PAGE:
Planet City: using imaginary worlds as sustainable models to fight climate change

Planet City: using imaginary worlds as sustainable models to fight climate change

Liam Young is a speculative architect, product designer and director who operates in the spaces between design, fiction and futures. Young specializes in designing environments for the film and television industry, nurturing the belief that creating imaginary worlds gives us the ability to emotionally connect to the ideas and challenges of our future.

After centuries of colonization, globalization, economic extraction and endless expansionism, humans have remade the world from the scale of the cell to the tectonic plate. Young suggests in a TED Talk: “What if we radically reverse this planetary spread? What if we, as humans, reach a global consensus to withdraw from our vast network of cities and tangled supply chains into a hyper-dense metropolis that is home to the entirety of Earth’s population?

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Thus was born Young’s thought experiment for this world called Planet City, an imaginary city, an exploration of the productive potential of extreme densification, calling 10 billion people to abandon the rest of the planet to a global wilderness. Young proposes that the entire population of the earth could live in this hyper-dense, self-sufficient metropolis that occupies only 0.02% of the earth’s surface, housing an area roughly the size of a state. average american.


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Created in response to the rising red line on the climate change graph, the notion of worldbuilding and storytelling provides much more than just visualizing this data but dramatizes it. Therefore, in speculative cities, we can immerse ourselves in the various consequences of the decisions we are called upon to face today, told both through cautionary tales or roadmaps to an ambitious future.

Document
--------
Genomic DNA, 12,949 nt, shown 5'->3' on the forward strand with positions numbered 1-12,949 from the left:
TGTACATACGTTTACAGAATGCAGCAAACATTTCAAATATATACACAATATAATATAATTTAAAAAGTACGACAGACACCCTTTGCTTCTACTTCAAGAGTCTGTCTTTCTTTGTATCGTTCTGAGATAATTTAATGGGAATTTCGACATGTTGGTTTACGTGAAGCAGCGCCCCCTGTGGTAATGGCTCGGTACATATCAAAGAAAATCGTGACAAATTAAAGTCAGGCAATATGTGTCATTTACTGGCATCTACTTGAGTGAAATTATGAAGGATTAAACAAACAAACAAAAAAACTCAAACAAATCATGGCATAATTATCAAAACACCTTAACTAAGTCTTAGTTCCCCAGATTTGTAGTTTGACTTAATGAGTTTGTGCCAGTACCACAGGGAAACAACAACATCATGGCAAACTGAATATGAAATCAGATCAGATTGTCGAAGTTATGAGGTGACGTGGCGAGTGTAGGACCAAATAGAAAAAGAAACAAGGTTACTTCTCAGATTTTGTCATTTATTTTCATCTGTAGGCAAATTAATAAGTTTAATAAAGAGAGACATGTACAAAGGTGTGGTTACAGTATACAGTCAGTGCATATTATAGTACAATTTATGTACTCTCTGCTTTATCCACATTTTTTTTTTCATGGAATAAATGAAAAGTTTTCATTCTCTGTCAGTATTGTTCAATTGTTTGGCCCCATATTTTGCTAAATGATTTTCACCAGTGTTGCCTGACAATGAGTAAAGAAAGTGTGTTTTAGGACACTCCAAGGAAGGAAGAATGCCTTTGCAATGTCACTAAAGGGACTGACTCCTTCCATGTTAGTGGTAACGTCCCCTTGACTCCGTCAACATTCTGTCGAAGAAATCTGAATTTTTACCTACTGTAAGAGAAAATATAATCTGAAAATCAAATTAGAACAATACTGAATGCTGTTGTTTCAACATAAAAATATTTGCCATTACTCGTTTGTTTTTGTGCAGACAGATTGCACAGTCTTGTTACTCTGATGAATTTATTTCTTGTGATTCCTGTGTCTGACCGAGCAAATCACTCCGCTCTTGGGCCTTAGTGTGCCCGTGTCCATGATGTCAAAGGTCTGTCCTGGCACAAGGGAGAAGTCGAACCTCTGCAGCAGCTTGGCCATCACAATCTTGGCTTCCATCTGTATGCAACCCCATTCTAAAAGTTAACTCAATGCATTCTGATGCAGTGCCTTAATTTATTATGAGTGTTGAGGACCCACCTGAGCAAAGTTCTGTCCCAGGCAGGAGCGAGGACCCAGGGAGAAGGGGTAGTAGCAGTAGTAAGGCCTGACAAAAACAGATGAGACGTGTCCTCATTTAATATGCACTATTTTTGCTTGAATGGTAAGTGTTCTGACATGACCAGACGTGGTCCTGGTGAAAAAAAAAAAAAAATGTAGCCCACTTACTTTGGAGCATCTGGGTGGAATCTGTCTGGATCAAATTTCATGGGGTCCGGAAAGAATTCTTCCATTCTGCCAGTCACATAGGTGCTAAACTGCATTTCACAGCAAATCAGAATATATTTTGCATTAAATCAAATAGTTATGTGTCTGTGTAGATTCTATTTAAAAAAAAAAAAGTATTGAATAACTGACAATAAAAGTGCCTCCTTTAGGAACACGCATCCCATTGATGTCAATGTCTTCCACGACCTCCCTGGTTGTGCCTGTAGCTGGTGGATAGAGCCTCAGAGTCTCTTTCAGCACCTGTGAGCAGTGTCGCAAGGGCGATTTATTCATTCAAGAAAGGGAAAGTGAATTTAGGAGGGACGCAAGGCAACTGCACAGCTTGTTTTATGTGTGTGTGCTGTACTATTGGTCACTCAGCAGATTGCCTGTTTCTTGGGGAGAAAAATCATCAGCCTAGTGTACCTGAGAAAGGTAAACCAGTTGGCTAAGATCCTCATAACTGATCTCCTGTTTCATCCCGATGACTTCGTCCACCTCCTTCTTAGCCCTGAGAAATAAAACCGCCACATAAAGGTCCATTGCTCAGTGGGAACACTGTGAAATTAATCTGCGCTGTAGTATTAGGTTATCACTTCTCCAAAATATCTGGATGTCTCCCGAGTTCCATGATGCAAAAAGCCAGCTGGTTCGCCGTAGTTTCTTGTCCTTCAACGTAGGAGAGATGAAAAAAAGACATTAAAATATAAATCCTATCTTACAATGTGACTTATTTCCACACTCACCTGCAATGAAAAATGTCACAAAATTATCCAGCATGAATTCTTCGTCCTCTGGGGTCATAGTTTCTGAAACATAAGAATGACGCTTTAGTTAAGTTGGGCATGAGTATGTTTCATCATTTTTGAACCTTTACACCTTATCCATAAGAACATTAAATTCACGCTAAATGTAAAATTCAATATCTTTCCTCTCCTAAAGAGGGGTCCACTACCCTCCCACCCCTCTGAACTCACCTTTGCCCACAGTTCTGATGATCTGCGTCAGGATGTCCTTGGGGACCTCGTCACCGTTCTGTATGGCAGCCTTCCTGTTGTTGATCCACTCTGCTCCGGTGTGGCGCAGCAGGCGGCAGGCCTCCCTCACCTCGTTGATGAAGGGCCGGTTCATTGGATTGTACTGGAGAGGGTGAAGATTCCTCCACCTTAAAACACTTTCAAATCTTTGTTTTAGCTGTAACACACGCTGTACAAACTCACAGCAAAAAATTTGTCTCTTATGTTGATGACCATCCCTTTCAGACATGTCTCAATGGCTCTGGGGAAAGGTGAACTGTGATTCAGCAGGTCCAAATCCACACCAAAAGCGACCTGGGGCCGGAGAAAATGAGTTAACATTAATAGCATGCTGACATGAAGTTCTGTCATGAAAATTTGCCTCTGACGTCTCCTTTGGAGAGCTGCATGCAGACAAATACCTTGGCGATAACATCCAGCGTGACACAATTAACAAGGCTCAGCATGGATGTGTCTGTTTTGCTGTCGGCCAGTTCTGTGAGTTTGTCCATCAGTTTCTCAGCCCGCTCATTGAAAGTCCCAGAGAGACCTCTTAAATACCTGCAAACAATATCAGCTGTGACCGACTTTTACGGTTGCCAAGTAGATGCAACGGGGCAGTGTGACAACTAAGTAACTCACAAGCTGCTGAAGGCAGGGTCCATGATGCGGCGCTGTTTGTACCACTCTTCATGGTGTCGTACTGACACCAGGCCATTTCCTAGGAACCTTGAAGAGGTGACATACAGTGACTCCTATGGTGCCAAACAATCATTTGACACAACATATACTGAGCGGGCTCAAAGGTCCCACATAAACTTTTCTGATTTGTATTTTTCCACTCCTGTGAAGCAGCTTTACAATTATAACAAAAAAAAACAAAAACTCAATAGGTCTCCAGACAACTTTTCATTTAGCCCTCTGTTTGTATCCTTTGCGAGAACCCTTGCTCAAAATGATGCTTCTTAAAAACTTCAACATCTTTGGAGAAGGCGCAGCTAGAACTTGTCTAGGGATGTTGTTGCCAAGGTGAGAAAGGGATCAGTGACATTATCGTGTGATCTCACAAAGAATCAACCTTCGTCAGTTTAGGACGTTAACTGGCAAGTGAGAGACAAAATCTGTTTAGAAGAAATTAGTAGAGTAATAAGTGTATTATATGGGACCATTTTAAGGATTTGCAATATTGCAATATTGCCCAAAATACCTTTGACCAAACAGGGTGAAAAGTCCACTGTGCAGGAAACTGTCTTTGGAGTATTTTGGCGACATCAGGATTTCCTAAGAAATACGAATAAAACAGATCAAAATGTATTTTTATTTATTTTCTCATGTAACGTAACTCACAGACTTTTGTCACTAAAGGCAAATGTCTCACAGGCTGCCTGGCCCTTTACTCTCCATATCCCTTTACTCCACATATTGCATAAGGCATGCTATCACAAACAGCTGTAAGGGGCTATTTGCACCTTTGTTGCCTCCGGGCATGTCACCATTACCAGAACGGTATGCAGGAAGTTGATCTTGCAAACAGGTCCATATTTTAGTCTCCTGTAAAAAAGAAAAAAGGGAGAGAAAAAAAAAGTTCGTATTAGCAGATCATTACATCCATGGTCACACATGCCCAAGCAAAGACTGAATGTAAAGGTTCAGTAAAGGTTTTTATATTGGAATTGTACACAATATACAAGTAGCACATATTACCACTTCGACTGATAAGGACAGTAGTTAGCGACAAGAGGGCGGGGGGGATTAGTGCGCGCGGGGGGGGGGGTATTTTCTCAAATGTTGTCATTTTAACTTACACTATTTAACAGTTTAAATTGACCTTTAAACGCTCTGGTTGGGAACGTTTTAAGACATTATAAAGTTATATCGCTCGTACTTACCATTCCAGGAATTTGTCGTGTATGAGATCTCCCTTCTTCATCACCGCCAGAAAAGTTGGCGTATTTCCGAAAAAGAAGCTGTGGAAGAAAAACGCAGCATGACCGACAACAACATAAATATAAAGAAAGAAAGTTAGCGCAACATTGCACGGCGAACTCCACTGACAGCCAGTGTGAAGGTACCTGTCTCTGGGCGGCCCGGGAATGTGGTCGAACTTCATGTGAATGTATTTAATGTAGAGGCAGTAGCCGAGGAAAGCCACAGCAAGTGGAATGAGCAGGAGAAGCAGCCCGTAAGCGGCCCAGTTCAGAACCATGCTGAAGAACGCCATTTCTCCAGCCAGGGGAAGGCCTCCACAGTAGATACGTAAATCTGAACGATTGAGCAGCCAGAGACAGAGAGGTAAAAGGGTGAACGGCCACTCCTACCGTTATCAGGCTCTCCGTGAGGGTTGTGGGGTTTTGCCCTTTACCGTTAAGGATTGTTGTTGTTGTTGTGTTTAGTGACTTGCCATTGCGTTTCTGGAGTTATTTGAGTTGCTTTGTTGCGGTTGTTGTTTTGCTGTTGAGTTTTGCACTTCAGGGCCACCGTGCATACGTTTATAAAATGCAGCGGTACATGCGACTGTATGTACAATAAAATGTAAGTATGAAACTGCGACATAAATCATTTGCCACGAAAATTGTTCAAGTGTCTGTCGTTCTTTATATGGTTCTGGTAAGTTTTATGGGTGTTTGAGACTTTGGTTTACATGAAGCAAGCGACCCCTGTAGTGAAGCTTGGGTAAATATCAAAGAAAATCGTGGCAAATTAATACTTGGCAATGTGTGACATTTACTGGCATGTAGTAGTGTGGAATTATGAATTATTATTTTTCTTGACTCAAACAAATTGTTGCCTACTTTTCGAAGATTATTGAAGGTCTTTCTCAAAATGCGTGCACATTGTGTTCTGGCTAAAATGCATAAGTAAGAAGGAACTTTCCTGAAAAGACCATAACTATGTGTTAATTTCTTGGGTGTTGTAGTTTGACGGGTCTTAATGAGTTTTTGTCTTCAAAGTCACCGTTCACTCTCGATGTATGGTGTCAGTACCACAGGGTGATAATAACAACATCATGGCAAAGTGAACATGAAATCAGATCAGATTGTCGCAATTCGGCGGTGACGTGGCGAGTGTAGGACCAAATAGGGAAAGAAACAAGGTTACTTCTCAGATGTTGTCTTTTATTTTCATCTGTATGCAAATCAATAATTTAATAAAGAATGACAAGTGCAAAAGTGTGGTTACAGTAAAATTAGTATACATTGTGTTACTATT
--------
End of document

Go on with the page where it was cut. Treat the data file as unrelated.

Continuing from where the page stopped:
Building Planet City becomes possible when we consider re-exploiting our old cities rather than virgin soils, thus avoiding having to consume or extract new resources. The global sea fleet that is currently scattering material ripped from the earth in our malls and storefronts could be reversed and repurposed to gather all of this material back into the geologic strata of a newly built city. The ghosts of nation states then give way to new neighborhoods formed around shared cultural practices as we interpret new myths of care, belonging and leisure.

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Planet City. Image courtesy of Liam Young

Though wildly provocative, Planet City forgoes the techno-utopian fantasy of conceiving a new world order as a work of critical architecture comprising speculative fiction grounded in statistical analysis, research, and traditional knowledge. Imaginary worlds can be grounded in the actual science and technology of the present moment, empowering us to project ourselves into those futures. Avenues of exploration of how such a new world can evolve are being opened up, not in a singular forced movement, but in the guise of a slow, multigenerational retreat from the world we once knew.

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Planet City. Image courtesy of Liam Young

Planet City is therefore not a proposal, but a provocation, a thought experiment. We don’t have to walk so hard on Earth, because the only thing stopping us from rethinking and consolidating our existing cities is ourselves, our own politics and biases, biases and blind spots.

In many ways, it’s almost like we’ve been living in a city on a planetary scale this whole time, especially as we’ve urbanized our planet from the scale of cell to plate tectonics. Planet City is both entirely fictional, but also already there. At the same time, a challenging image of a possible tomorrow and an urgent light on the environmental questions which are posed to us with full force today. Perhaps this is a call to actively visualize our possible futures, and perhaps those imaginary worlds in which we can collectively shape the direction of our city are the ones we should turn to.

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Planet City. Image courtesy of Liam Young

This article is part of the ArchDaily topics: Cities and Living Trends. Each month we explore a topic in depth through articles, interviews, news and projects. Learn more about our ArchDaily topics. As always, at ArchDaily, we welcome contributions from our readers; if you want to submit an article or a project, contact us.

Teresa H. Sadler